Sports Medicine - Open
Western Australian Academy of Performing Arts (WAAPA)
Background Accurate and detailed measurement of a dancer’s training volume is a key requirement to understanding the relationship between a dancer’s pain and training volume. Currently, no system capable of quantifying a dancer’s training volume, with respect to specific movement activities, exists. The application of machine learning models to wearable sensor data for human activity recognition in sport has previously been applied to cricket, tennis and rugby. Thus, the purpose of this study was to develop a human activity recognition system using wearable sensor data to accurately identify key ballet movements (jumping and lifting the leg). Our primary objective was to determine if machine learning can accurately identify key ballet movements during dance training. The secondary objective was to determine the influence of the location and number of sensors on accuracy. Results Convolutional neural networks were applied to develop two models for every combination of six sensors (6, 5, 4, 3, etc.) with and without the inclusion of transition movements. At the first level of classification, including data from all sensors, without transitions, the model performed with 97.8% accuracy. The degree of accuracy reduced at the second (83.0%) and third (75.1%) levels of classification. The degree of accuracy reduced with inclusion of transitions, reduction in the number of sensors and various sensor combinations. Conclusion The models developed were robust enough to identify jumping and leg lifting tasks in real-world exposures in dancers. The system provides a novel method for measuring dancer training volume through quantification of specific movement tasks. Such a system can be used to further understand the relationship between dancers’ pain and training volume and for athlete monitoring systems. Further, this provides a proof of concept which can be easily translated to other lower limb dominant sporting activities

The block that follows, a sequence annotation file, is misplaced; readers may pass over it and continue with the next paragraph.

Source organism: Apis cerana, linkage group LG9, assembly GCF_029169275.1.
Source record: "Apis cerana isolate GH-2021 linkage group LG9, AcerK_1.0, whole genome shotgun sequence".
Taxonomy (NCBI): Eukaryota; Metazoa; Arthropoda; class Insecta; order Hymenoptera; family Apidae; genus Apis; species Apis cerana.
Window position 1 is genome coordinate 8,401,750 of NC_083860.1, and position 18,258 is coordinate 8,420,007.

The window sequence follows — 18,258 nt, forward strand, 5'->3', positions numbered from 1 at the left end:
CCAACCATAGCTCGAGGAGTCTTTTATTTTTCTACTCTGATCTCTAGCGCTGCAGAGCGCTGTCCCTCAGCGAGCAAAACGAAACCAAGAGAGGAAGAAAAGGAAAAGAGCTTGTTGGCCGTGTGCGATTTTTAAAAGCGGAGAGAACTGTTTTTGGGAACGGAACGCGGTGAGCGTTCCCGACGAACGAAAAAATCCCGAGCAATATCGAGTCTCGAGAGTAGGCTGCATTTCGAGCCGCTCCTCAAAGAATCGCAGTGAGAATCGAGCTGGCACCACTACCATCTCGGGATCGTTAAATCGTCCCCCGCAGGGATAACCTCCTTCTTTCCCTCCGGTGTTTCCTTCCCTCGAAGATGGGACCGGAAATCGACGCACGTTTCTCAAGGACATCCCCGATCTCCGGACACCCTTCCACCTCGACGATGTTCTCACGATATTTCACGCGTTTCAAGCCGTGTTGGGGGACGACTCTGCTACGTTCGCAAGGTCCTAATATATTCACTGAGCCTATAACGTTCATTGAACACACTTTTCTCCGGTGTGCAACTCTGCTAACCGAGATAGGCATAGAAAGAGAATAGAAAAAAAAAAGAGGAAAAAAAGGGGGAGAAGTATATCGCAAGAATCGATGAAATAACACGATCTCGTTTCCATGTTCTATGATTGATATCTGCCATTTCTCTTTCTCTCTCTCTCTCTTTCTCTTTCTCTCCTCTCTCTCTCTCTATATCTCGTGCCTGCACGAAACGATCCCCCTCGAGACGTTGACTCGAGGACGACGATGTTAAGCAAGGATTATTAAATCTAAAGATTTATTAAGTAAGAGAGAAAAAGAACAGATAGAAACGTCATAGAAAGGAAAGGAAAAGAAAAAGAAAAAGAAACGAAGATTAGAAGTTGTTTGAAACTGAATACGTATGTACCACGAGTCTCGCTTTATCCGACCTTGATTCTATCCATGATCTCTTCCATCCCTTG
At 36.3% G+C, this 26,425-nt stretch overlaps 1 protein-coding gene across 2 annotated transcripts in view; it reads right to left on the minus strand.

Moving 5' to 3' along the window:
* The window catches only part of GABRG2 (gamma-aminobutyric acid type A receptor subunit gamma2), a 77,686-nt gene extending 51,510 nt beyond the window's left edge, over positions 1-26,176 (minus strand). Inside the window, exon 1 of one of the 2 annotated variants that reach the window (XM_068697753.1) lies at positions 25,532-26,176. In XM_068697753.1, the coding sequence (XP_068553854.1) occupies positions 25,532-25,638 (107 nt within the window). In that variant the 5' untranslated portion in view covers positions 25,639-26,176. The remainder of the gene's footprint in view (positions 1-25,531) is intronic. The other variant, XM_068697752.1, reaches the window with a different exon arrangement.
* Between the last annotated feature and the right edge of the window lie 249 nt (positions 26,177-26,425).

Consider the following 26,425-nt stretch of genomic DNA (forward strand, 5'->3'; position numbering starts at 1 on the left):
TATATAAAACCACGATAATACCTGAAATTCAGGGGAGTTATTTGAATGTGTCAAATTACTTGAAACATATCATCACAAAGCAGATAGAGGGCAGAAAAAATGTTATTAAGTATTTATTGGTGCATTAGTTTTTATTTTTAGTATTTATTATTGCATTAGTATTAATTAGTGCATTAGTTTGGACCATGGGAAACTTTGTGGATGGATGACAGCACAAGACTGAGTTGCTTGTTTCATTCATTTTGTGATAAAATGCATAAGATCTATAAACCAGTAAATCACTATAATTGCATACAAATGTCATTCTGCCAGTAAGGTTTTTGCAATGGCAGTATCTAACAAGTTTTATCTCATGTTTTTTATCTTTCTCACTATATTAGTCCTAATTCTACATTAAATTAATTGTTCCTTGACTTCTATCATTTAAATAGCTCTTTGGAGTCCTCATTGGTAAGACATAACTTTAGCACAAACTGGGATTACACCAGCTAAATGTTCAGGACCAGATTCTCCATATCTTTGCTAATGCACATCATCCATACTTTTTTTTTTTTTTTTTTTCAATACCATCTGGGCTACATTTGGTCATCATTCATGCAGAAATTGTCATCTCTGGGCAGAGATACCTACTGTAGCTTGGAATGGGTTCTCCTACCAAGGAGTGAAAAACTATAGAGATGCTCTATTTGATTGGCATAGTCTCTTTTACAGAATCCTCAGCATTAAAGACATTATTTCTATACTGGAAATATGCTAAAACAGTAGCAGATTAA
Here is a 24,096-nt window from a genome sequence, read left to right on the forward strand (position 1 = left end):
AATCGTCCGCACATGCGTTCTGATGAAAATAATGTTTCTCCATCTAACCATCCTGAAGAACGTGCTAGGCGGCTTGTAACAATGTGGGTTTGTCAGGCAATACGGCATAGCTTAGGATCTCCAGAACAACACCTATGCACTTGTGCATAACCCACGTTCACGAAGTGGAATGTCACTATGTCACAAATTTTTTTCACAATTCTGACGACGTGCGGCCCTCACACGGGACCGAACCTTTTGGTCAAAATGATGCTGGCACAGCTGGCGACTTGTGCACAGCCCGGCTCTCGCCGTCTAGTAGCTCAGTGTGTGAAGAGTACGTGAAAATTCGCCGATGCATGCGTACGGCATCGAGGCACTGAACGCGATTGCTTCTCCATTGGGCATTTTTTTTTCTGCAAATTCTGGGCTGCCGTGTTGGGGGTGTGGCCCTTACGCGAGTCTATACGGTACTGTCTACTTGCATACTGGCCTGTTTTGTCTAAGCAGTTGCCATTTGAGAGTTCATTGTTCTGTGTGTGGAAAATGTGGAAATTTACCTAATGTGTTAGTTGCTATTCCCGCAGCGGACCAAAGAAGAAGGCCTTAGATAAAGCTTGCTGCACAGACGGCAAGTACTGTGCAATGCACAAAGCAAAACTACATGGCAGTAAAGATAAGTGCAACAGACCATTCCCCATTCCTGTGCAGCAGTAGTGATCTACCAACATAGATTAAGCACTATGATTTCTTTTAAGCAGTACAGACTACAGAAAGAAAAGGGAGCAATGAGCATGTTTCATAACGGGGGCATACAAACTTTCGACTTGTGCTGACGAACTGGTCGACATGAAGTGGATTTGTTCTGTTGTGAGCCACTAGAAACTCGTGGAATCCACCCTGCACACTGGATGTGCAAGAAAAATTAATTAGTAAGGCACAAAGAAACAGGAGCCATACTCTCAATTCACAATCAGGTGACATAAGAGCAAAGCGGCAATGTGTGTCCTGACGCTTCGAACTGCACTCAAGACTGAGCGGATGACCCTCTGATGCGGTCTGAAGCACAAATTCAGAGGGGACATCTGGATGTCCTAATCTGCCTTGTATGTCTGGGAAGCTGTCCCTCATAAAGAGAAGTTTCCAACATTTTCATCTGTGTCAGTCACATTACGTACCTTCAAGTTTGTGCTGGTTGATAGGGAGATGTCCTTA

Creative Commons License
This work is licensed under a Creative Commons Attribution 4.0 License.